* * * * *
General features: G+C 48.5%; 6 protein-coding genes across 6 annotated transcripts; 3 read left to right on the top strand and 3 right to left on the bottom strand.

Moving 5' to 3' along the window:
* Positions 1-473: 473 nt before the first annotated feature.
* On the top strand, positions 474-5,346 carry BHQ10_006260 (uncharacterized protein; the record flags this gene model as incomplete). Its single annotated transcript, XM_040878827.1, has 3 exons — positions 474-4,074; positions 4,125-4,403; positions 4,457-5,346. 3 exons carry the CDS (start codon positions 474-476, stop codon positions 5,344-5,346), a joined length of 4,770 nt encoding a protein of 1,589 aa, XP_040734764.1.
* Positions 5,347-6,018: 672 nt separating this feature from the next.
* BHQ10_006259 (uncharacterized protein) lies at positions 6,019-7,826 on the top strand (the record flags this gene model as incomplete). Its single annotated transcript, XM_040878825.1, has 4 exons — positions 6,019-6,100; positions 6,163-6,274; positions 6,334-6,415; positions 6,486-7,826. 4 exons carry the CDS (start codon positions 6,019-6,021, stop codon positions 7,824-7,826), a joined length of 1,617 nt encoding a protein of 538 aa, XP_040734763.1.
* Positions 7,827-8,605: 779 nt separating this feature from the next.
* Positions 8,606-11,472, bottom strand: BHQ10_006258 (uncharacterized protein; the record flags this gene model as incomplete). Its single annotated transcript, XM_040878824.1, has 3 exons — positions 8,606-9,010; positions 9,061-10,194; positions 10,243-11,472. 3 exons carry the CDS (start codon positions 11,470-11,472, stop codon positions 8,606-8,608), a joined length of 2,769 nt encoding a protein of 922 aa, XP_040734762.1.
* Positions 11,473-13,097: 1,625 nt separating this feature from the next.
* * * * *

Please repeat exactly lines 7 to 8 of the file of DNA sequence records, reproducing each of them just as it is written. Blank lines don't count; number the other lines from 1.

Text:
* Positions 7,827-8,605: 779 nt separating this feature from the next.
* Positions 8,606-11,472, bottom strand: BHQ10_006258 (uncharacterized protein; the record flags this gene model as incomplete). Its single annotated transcript, XM_040878824.1, has 3 exons — positions 8,606-9,010; positions 9,061-10,194; positions 10,243-11,472. 3 exons carry the CDS (start codon positions 11,470-11,472, stop codon positions 8,606-8,608), a joined length of 2,769 nt encoding a protein of 922 aa, XP_040734762.1.